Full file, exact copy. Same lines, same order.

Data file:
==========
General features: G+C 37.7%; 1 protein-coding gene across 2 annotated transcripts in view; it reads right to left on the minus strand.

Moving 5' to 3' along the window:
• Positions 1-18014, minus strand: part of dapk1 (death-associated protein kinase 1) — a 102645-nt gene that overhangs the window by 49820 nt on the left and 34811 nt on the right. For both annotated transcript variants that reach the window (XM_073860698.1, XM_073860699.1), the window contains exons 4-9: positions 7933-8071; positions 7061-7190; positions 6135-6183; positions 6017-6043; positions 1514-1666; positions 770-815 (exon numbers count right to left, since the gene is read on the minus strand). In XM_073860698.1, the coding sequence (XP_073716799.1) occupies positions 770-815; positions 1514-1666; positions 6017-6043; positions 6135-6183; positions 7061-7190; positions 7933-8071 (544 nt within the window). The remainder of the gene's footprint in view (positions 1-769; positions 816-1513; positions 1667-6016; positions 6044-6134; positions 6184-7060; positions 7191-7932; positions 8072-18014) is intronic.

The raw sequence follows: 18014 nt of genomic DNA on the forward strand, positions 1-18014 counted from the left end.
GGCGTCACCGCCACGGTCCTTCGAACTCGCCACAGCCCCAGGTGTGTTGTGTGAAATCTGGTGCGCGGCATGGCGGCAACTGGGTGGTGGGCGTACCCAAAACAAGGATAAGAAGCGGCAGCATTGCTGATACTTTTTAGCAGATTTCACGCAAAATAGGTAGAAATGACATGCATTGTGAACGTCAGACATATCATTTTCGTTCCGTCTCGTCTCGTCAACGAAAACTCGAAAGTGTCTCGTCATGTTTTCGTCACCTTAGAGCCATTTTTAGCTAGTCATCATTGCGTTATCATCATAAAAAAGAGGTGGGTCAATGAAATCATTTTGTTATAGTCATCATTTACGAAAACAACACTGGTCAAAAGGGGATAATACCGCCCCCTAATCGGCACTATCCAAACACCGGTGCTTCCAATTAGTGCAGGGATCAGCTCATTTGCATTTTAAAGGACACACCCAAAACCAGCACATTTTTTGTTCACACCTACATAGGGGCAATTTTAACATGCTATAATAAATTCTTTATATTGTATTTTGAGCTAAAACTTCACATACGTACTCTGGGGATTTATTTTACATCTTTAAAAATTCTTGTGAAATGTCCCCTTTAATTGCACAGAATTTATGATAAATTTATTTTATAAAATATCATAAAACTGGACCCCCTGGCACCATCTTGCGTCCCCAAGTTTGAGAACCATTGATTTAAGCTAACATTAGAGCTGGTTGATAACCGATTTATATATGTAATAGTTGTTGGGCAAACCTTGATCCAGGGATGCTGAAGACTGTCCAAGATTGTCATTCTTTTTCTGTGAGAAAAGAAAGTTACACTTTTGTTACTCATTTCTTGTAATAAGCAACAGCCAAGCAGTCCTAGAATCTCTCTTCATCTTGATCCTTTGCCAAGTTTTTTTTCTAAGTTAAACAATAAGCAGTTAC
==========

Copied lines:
General features: G+C 37.7%; 1 protein-coding gene across 2 annotated transcripts in view; it reads right to left on the minus strand.

Moving 5' to 3' along the window:
• Positions 1-18014, minus strand: part of dapk1 (death-associated protein kinase 1) — a 102645-nt gene that overhangs the window by 49820 nt on the left and 34811 nt on the right. For both annotated transcript variants that reach the window (XM_073860698.1, XM_073860699.1), the window contains exons 4-9: positions 7933-8071; positions 7061-7190; positions 6135-6183; positions 6017-6043; positions 1514-1666; positions 770-815 (exon numbers count right to left, since the gene is read on the minus strand). In XM_073860698.1, the coding sequence (XP_073716799.1) occupies positions 770-815; positions 1514-1666; positions 6017-6043; positions 6135-6183; positions 7061-7190; positions 7933-8071 (544 nt within the window). The remainder of the gene's footprint in view (positions 1-769; positions 816-1513; positions 1667-6016; positions 6044-6134; positions 6184-7060; positions 7191-7932; positions 8072-18014) is intronic.

The raw sequence follows: 18014 nt of genomic DNA on the forward strand, positions 1-18014 counted from the left end.
GGCGTCACCGCCACGGTCCTTCGAACTCGCCACAGCCCCAGGTGTGTTGTGTGAAATCTGGTGCGCGGCATGGCGGCAACTGGGTGGTGGGCGTACCCAAAACAAGGATAAGAAGCGGCAGCATTGCTGATACTTTTTAGCAGATTTCACGCAAAATAGGTAGAAATGACATGCATTGTGAACGTCAGACATATCATTTTCGTTCCGTCTCGTCTCGTCAACGAAAACTCGAAAGTGTCTCGTCATGTTTTCGTCACCTTAGAGCCATTTTTAGCTAGTCATCATTGCGTTATCATCATAAAAAAGAGGTGGGTCAATGAAATCATTTTGTTATAGTCATCATTTACGAAAACAACACTGGTCAAAAGGGGATAATACCGCCCCCTAATCGGCACTATCCAAACACCGGTGCTTCCAATTAGTGCAGGGATCAGCTCATTTGCATTTTAAAGGACACACCCAAAACCAGCACATTTTTTGTTCACACCTACATAGGGGCAATTTTAACATGCTATAATAAATTCTTTATATTGTATTTTGAGCTAAAACTTCACATACGTACTCTGGGGATTTATTTTACATCTTTAAAAATTCTTGTGAAATGTCCCCTTTAATTGCACAGAATTTATGATAAATTTATTTTATAAAATATCATAAAACTGGACCCCCTGGCACCATCTTGCGTCCCCAAGTTTGAGAACCATTGATTTAAGCTAACATTAGAGCTGGTTGATAACCGATTTATATATGTAATAGTTGTTGGGCAAACCTTGATCCAGGGATGCTGAAGACTGTCCAAGATTGTCATTCTTTTTCTGTGAGAAAAGAAAGTTACACTTTTGTTACTCATTTCTTGTAATAAGCAACAGCCAAGCAGTCCTAGAATCTCTCTTCATCTTGATCCTTTGCCAAGTTTTTTTTCTAAGTTAAACAATAAGCAGTTAC